Generally, when people speak of “Greek architecture” it is usually “public” architecture that they have in mind — temples, theatres, market-places, gymnasia, commemorative structures, and given the propensity of the ancient Greeks for war, fortifications. After all, as Plato suggested, war is the natural state of mankind.
As a general rule, every city was fortified with the extent and nature of the fortifications being influenced by natural landscape features. It was only a state such as Sparta, whose reputation preceded it, or a poorer community with little worth stealing that didn’t have substantial city walls. The main defensive structure was an encircling wall whose length was interrupted at strategic intervals by round or square towers. The thickness of the wall and the height, shape and placement of towers were important considerations. Usually the walls and towers were built of limestone. Vertical slits in the tower walls allowed archers to fire their arrows down upon attackers.
In the fourth century B.C. cities began to build stone theatres. In fact one of the most characteristic buildings found in any ancient Greek city of any importance was a quality theatre. Audiences in Athens who had attended presentations by the masters of the Greek stage- Sophocles, Aeschylus and Euripides- had been seated on wooden benches lining the south slope of the Acropolis. Their descendants had a better environment. The typical Greek theatre was built into the slope of a hillside which provided support for the curving banks of stone seats that faced the stage. Most patrons brought their own seat cushions to these open air structures since watching plays during a festival period was somewhat of an endurance contest.
The theatre at Epidaurus is still remarkably well-preserved and plays are regularly presented there. The acoustics are astounding; even a whisper on the stage can be heard in the back row of seats- a tribute to the famous architect Polykleitos, the Younger. Its fifty-five rows of seats could accommodate up to 12,000 spectators, considerably more than could fit into an average city theatre which, typically, could handle an audience of 5000.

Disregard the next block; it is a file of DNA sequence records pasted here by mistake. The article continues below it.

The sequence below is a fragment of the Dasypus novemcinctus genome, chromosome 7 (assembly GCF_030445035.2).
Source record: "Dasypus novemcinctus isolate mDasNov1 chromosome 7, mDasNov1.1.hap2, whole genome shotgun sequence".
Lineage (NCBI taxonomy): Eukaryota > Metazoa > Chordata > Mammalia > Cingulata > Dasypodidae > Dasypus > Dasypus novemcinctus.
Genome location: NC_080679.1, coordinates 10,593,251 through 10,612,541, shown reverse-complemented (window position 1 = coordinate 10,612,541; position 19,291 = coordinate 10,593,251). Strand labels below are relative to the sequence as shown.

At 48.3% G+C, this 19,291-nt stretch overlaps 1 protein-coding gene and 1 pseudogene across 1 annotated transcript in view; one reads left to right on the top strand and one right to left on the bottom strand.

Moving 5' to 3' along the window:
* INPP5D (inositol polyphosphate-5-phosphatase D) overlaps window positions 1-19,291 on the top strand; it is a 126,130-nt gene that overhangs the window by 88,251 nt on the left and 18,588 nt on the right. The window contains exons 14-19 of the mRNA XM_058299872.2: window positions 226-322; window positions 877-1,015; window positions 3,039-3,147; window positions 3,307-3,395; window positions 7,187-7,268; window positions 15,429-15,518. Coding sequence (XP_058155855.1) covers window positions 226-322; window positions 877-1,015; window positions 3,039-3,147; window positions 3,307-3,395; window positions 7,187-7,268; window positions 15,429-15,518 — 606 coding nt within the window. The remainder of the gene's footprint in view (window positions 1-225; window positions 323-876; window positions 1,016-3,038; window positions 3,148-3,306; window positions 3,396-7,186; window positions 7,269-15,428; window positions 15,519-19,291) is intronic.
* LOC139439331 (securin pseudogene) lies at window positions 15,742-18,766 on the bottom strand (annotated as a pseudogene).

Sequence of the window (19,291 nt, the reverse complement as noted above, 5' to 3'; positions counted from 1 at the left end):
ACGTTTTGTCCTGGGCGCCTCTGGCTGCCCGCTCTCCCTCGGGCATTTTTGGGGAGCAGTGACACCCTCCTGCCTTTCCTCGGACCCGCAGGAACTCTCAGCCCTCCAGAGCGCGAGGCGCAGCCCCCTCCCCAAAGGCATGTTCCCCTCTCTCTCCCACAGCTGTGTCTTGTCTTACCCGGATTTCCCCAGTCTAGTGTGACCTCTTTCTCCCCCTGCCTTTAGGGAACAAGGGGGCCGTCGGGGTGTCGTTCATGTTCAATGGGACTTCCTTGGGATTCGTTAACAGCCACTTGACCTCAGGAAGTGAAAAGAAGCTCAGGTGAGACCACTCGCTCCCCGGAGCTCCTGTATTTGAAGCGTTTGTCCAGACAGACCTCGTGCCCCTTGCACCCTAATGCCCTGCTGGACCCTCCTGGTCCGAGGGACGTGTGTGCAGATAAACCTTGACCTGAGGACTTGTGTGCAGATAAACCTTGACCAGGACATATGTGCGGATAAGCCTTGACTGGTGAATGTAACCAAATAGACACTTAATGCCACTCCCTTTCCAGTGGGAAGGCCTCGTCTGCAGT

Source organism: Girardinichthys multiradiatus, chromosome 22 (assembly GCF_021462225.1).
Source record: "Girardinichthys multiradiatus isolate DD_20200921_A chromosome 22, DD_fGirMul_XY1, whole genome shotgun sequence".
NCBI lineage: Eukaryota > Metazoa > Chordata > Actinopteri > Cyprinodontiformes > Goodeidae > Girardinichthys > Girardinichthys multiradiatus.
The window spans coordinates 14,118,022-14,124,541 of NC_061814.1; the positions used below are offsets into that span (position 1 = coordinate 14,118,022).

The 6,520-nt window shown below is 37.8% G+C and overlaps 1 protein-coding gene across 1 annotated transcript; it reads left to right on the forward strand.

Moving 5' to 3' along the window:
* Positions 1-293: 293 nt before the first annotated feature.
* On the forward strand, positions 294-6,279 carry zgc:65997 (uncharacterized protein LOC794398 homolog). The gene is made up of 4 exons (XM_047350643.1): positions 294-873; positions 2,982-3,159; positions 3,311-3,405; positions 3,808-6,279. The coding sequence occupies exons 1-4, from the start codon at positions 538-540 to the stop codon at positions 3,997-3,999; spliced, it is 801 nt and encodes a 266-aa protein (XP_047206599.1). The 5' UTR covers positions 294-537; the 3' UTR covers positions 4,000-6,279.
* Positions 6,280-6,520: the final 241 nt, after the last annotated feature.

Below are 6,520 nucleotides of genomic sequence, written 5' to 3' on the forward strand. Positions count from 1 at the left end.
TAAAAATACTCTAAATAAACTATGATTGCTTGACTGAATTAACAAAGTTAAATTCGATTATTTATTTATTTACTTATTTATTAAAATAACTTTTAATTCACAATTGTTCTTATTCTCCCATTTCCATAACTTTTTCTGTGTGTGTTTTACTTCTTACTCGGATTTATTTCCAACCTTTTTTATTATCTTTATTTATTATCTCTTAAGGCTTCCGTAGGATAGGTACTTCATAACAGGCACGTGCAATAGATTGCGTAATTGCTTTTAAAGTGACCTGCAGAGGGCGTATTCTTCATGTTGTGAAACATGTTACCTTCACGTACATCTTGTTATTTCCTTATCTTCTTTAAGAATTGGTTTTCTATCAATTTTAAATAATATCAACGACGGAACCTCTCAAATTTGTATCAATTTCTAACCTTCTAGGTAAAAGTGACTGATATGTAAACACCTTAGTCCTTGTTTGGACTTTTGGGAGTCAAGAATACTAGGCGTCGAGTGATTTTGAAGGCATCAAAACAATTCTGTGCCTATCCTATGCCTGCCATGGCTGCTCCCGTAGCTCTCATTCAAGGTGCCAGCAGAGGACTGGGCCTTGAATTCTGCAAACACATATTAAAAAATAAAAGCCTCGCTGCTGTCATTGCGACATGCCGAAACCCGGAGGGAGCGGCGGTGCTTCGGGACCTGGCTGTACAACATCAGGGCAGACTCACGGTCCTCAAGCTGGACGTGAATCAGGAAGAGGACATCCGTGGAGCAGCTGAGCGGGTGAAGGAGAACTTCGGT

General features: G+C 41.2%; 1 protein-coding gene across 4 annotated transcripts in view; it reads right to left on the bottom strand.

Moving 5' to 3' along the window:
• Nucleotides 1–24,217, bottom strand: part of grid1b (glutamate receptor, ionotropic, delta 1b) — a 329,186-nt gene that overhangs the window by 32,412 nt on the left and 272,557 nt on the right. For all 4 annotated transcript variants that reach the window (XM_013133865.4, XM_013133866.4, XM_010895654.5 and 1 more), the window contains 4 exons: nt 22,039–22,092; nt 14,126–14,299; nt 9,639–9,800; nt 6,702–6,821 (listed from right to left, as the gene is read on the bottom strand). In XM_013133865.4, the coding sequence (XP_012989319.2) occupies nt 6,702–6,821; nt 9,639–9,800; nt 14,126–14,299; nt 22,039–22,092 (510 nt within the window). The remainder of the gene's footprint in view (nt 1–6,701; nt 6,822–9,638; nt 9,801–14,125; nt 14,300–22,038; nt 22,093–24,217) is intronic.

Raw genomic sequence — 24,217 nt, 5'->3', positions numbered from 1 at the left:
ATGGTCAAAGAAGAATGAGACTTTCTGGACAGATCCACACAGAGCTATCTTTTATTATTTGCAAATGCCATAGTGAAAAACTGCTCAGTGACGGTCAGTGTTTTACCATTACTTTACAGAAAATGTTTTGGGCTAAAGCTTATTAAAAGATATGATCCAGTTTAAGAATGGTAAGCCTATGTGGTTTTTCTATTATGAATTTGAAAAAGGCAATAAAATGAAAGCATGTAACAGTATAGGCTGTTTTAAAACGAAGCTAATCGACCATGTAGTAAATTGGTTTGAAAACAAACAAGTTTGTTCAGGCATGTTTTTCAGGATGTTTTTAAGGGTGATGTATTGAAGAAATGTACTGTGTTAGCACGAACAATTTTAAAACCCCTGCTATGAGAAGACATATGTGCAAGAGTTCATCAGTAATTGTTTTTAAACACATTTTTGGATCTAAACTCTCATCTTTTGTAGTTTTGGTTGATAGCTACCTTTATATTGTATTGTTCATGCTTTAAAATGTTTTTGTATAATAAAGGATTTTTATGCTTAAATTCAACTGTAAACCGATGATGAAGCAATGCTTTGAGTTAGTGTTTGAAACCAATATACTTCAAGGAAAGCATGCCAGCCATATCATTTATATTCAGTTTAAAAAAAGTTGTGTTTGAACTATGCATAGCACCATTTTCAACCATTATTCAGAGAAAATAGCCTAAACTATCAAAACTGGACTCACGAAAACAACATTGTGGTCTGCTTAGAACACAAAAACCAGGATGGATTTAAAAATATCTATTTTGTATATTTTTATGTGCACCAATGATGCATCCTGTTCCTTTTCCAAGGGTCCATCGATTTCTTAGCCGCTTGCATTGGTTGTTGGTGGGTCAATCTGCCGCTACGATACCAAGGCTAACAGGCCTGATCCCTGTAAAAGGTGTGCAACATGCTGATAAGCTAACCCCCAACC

From early times, the open air altar played an important role in worship. The outdoor aspect was a practical consideration. Sacrificing 100 head of oxen, as happened on festive occasions such as at the Olympic Games, with its inevitable blood and smoke, was an activity best carried out in the open air. But, influenced by the East- particularly, Egypt- temples began to be seen as appropriate structures to house the image of a deity. That usage dictated a level of quality befitting a divine being. Accordingly, the Greeks looked to their predecessors and to their neighbours for ideas on suitable designs for a temple. From their Mycenaean ancestors they took the idea of an architectural footprint based on the rectangular megaron or “great hall”- a room with a frontal porch supported by columns. From the Egyptians they borrowed the concept of monumentality and a range of design elements and ornaments such as fluted columns, palmettes, spirals, rosettes, lotus plant imagery, etc.
The first Greek temples were a far cry from a classical masterpiece such as the Parthenon. During the Bronze Age it seems that no temples were built and there is uncertainty as to when they began to be built. It happened during the Dark Age but surviving examples, according to A.W. Lawrence are “few in number and of deplorable quality.” The construction materials were mud brick for the walls with high-pitched roofs made of timber. Greek builders were not satisfied for long with this model and they gradually made their way to stone construction.
During the 7th century the Greek “Orders of Architecture” began its evolution. Few people today are not familiar with the notion that there are Doric, Ionic and Corinthian styles. Many can even pick out the different styles in modern examples in their cities for these became widely admired and copied throughout the world.
All three styles are built upon a single construction system- the post and lintel- where a horizontal block of stone (the lintel) is laid across two supports (posts or columns). It was a simple system which imposed some limitations on the architects but it assured an appropriate result. An inspired architect might produce a Parthenon but a less gifted individual would at least produce a temple adequate for religious worship. Instead of seeking innovation in other systems and styles, Greek architects sought refinement and perfection in the system that they had chosen. They laid down a framework of rules which spelled out how to address composition and proportion. All of the elements and components had a specified form and function. Tey working within that formula Greek architects were able to produce a range of distinctive temples including some that made the List of Wonders of the ancient world.
The Parthenon is considered to be the greatest of the Doric temples, the ultimate achievement of architectural perfection in this style. (See the Parthenon article on this site and for further information on Greek architecture check out the following sites.)